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A New York taste from the ‘The Veselka Cookbook’

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Feb. 2, 2012, 10:57 p.m. | Food & Nightclubs — by Natalia A. Feduschak

The Veselka Cookbook was published in 2009 by New York restaurateurs.

Natalia A. Feduschak

In 1954, Wolodymyr and Olha Darmochwal opened a newsstand and candy store in the area largely inhabited by Ukrainians in New York’s lower East Side called Veselka.

A hangout for many Ukrainians who lived there, the reputation of this small cafe grew far outside the community’s confines.


In 1975, Wolodymyr died and his son-in-law, Tom Birchard, took over management of the restaurant. Veselka’s popularity became so widespread that in November, Birchard opened a second restaurant, called Veselka Bowery, not far from the original eatery.

In 2009, Birchard published a cookbook featuring some of Veselka’s most popular recipes.

“The Veselka Cookbook” contains more than 150 recipes, covering Ukrainian classics to sandwiches (one is named after Ukraine’s richest man, Rinat Akhmetov, and another after actress Milla Jovovich), to breakfast fare, as well as a section that highlights Christmas foods.

In addition, the book provides a glimpse of how the Ukrainian neighborhood has changed over the decades.


The popularity of Veselka restaurant in New York translated into a network of eateries and a cookbook. (Courtesy)

There are the stories of Julian Baczynsky, the butcher who supplies Veselka with 200 pounds of smoked pork-and-beef kielbasa weekly, the four women who spend their days making the restaurant’s trademark pyrohy, or dumplings, and a walking tour of the area.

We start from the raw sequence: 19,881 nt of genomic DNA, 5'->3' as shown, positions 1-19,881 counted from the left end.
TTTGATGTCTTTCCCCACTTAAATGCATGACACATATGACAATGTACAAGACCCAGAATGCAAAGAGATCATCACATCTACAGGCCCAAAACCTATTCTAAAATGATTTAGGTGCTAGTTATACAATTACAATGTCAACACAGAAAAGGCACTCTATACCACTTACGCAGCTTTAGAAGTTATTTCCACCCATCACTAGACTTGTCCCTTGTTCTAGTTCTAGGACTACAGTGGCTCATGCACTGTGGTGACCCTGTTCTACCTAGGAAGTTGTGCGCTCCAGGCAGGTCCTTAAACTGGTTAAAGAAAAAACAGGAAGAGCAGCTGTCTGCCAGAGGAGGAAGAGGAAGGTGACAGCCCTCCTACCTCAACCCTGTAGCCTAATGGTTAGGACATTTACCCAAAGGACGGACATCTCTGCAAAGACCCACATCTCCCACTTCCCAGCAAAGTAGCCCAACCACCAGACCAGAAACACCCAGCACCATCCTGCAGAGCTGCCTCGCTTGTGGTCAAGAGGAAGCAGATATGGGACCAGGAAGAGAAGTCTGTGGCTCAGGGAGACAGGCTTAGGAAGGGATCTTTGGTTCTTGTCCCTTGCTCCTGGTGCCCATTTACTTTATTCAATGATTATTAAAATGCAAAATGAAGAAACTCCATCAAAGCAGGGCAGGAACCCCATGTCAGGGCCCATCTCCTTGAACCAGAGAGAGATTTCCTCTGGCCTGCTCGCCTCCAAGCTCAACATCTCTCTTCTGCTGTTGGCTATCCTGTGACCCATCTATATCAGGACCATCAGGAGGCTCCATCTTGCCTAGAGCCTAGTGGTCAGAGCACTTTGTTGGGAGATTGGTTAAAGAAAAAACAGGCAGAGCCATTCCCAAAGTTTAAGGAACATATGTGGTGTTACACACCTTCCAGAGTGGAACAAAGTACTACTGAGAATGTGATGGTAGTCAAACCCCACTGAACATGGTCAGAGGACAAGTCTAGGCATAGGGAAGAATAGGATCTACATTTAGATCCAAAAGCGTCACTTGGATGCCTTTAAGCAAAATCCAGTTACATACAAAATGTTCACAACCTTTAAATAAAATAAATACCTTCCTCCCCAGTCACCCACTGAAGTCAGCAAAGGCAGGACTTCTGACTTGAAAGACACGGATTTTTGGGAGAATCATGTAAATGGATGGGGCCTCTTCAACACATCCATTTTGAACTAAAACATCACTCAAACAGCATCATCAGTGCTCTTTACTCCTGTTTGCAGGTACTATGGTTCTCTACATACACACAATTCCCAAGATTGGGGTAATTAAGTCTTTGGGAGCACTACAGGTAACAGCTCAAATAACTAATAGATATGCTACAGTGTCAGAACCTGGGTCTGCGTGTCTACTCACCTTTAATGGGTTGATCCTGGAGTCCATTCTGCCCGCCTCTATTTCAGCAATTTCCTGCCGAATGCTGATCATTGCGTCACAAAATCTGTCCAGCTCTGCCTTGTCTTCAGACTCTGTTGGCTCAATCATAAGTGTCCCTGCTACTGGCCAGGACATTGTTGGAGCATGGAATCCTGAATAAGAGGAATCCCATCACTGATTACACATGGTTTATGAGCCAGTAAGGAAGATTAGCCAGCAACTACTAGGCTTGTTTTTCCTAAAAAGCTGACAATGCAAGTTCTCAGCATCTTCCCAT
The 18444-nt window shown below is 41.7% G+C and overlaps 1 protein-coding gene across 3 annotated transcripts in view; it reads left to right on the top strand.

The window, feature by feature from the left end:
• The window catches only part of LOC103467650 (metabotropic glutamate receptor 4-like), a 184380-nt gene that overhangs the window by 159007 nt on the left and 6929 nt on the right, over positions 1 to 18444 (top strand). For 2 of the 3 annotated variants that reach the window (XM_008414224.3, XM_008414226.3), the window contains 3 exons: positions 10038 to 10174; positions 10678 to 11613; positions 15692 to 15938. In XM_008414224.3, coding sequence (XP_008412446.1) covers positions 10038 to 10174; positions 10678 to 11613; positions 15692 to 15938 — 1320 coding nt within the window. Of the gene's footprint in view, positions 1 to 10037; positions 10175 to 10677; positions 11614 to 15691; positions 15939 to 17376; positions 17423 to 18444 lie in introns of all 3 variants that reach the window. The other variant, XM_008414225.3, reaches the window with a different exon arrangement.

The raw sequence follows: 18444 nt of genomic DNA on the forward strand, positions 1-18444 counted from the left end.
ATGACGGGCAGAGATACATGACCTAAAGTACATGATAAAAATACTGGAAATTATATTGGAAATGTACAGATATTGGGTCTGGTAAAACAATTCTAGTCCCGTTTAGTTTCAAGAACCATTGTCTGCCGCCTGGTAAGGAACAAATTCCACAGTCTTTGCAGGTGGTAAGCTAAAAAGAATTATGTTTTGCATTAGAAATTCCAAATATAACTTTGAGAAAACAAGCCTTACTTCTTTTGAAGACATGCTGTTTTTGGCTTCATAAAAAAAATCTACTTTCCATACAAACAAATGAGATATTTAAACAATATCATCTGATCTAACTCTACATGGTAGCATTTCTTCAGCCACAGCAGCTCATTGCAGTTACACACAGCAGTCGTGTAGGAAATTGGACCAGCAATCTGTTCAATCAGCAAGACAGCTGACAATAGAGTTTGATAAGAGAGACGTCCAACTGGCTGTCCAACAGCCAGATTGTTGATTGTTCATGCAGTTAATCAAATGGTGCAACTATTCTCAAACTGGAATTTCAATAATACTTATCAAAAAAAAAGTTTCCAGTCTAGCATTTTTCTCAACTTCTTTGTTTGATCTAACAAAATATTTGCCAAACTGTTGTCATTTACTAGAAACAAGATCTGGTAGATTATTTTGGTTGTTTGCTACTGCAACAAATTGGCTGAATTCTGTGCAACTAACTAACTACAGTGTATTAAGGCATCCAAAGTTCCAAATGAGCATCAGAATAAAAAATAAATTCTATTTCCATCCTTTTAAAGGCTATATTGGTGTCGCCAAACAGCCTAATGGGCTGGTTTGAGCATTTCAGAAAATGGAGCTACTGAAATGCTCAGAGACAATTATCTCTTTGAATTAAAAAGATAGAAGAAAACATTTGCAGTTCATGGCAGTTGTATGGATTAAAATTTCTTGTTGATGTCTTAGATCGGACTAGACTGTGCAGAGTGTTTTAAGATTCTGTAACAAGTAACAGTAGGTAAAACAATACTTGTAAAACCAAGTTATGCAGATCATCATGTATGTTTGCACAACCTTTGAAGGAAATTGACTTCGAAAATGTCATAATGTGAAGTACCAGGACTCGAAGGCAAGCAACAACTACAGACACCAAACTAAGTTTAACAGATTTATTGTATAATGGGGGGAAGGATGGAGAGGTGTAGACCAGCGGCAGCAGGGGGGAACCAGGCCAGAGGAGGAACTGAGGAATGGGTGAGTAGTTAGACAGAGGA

In pondering the changes that have occurred at Veselka and the neighborhood, Birchard wrote: “What would amaze Wolodymyr most is that the restaurant is open 24 hours a day now, and is almost always crowded.

When the original Veselka had even a half-dozen customers, he’d grow jittery and nervous and start moving around very briskly.

Now a ‘busy day’ means we’ve served over 1,000 people. I think he’d be proud to see what a success Veselka is, and I know he’d be very pleased that we still have plenty of Ukrainian specialties on the menu. He took his Ukrainian heritage very seriously, and I’m pleased, too, that we’re able to carry on that tradition.”

Kyiv Post staff writer Natalia A. Feduschak can be reached at feduschak@kyivpost.com

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Mykhayl Feb. 3, 2012, 12:46 p.m.    

QUOTE: "plenty of Ukrainian specialties on the menu. He took his Ukrainian heritage very seriously, and I'm pleased, too, and I'm happy we are able to carry on that tradition". QUIT QUOTE Another Feduschak slice of Ukrainian life.

Cookbooks are a necessity aspect in today's society to carry on the "tradition"; or rather "customs" [better being "Tradition" is to the why not what]. That which we use to learn from "Baba" [Granny} and took for granted concerning yesterday's ways are now elusive in print. Todays secular mindset is incapable to savor that it is not the "what", but rather the "how" to the "why" in materializing our Ukrainian Mystical Tradition. For instance Pascha [Easter} falls on a no work day / Sunday [Lord's Day] so not only are all the foods precooked, they are served without reheating in accordance to Sabbath observance [before you start read Matthew 5:17] On the eve of the Nativity the star announces the suspension of the FAST. Vegan ABSTINENCE follows not as monastic requirement but a baptized kitchen church sensitivity in nature. Originally the rescue of the Sun princess through the resurrection of the Lord Yur to which nature was manipulated, today's Incarnation in the Sun of God's virgin birth leading to His/our resurrection. Serving a vegan fair underscore the why of the how, which is more significant in meaning than the what of the preparation.

It would be wrong if Ukrainian nationalism saved our mysticism during the worst persecution not only of Christendom but religion, yet it could not survive in today's "patriotic" secularism as Ukrainian custom.

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